The skippers are small, fast-flying, mostly drab, moth-like butterflies. The majority of the 25 or so species found in the western Alps are extremely similar in their colouring and the variability of their white markings and provide probably the hardest identification challenge among the European butterflies.
Dingy Skipper is one of the commonest and most widespread of the European skippers. There are a few other species that have similar forewing markings, but Dingy Skipper is easily separated from them by the plain brown upper hindwing that has a row of small white spots near the margin of the hindwing.
The pattern of white spots on the upperside of the hindwing of Red Underwing Skipper is subtly distinctive. This species is relatively small, even compared to other skippers, and its habit of flying fast close to the ground can make it difficult to detect at times.
The grizzled skippers are a difficult group to identify, but subtle differences in their upperwing (and underwing if you are lucky enough to see it) do allow identification of most individuals.
The degree of contrast and pattern of the hindwing markings are an important feature in identifying some of the species. Oberthur's Grizzled Skipper tends to have quite contrasty, pale, diffuse markings in comparison to others (eg. Alpine Grizzled Skipper or Large Grizzled Skipper).
Alpine Grizzled Skipper can be separated from all other European skippers by the presence of 3 spots in a line about halfway along the rear margin of the hindwing. It also has an almost unmarked hindwing even compared to the very worn Oberthur's Grizzled Skipper shown above.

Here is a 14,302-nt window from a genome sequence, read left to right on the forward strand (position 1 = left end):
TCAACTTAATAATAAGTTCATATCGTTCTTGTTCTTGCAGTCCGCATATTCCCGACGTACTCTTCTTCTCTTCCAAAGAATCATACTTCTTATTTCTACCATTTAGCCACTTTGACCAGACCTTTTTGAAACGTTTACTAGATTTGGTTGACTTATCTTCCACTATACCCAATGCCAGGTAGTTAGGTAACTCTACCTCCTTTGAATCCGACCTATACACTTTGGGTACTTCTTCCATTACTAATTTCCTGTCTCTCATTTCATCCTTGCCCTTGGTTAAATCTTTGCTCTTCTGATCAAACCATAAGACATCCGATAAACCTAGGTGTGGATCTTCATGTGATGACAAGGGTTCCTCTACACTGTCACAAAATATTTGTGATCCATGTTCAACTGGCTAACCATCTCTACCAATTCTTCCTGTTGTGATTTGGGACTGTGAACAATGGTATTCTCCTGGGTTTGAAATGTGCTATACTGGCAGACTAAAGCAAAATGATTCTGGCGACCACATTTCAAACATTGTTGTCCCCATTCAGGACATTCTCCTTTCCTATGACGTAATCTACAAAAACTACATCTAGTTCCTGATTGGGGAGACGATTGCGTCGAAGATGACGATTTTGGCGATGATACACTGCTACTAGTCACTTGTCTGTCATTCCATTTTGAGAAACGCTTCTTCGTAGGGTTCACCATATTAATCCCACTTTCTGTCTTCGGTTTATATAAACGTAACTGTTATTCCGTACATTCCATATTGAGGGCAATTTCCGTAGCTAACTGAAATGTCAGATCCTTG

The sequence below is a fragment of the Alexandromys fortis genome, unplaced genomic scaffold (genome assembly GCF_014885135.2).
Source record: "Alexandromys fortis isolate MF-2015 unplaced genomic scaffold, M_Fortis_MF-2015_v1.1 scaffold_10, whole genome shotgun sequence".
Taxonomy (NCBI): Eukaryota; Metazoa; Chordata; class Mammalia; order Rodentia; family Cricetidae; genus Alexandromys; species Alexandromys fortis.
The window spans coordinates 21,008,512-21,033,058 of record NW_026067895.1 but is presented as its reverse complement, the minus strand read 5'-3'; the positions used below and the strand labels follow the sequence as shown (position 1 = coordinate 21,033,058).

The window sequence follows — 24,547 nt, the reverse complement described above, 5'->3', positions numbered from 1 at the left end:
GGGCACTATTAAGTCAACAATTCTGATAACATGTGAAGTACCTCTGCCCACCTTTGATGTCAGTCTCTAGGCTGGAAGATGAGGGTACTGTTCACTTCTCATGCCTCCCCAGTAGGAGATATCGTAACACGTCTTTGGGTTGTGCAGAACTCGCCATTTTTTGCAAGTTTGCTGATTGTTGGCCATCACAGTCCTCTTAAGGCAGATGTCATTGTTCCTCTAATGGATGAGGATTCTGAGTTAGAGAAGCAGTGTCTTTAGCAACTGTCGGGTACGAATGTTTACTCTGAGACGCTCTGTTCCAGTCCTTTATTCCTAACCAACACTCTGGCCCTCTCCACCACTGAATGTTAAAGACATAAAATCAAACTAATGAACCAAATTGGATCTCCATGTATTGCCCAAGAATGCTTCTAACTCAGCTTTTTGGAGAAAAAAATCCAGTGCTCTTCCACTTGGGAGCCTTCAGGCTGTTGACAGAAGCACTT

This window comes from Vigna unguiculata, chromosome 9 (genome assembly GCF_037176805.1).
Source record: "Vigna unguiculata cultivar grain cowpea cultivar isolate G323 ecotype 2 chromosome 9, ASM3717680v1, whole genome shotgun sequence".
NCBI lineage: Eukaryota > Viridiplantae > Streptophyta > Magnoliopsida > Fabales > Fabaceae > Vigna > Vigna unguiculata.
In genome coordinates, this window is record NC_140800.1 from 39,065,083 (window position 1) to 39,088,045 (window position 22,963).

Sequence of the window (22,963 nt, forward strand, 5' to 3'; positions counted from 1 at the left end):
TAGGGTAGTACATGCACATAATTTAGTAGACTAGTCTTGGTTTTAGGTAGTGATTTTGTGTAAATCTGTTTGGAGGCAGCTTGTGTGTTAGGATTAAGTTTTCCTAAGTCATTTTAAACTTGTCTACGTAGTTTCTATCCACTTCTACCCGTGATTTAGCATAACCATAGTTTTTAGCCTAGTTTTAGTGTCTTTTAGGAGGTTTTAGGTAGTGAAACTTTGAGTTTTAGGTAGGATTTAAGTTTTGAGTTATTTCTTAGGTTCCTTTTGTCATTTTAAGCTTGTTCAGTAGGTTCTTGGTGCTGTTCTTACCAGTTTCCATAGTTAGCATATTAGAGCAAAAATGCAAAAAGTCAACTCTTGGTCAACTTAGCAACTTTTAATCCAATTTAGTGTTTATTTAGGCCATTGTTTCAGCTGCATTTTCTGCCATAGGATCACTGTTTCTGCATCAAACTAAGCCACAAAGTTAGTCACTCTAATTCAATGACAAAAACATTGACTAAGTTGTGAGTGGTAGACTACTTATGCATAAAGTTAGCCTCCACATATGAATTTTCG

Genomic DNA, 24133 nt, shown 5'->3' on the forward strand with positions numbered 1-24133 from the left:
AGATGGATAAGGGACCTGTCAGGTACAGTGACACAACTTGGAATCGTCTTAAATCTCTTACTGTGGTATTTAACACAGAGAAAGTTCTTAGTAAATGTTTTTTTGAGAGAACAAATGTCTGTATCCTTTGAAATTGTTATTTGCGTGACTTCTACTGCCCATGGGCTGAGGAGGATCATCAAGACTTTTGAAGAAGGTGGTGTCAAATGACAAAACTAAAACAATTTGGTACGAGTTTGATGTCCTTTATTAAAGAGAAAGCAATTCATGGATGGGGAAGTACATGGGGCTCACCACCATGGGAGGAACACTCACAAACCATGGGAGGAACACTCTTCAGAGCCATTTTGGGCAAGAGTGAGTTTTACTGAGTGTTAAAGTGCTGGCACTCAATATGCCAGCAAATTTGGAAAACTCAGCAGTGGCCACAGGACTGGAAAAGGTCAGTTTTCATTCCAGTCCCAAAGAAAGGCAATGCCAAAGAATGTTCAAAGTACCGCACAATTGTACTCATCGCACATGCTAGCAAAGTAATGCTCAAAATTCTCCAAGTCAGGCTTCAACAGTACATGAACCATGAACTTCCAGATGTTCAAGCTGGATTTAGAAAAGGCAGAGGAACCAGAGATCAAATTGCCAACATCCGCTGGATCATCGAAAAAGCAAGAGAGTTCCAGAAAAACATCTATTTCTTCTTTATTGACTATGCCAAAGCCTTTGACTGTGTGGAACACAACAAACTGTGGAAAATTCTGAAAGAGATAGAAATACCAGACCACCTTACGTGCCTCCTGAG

Large Grizzled Skipper has similar hindwing markings to Alpine Grizzled Skipper but lack the 3 spots on the forewing mentioned above.
Southern Grizzled Skipper is often regarded as a double-brooded subspecies of Grizzled Skipper (Pyrgus malvae) and the two are inseperable in their external morphology. Their internal genitalia, however, do show subtle differences. Identification in the field is only possible in places where their ranges do not overlap.
About 15 species of "whites" occur in the Western Alps and some of these are high altitude specialists.
Two examples of these are the Dark-veined White (also sometimes known as the Mountain Green-veined White) and Mountain Small White. Both these species are usually only found above 800m altitude and may be found as high as 2700m.
The identification of Wood White and Real's Wood White is a well known problem and there are no consistant differences between external morphological features that can allow confident identification.
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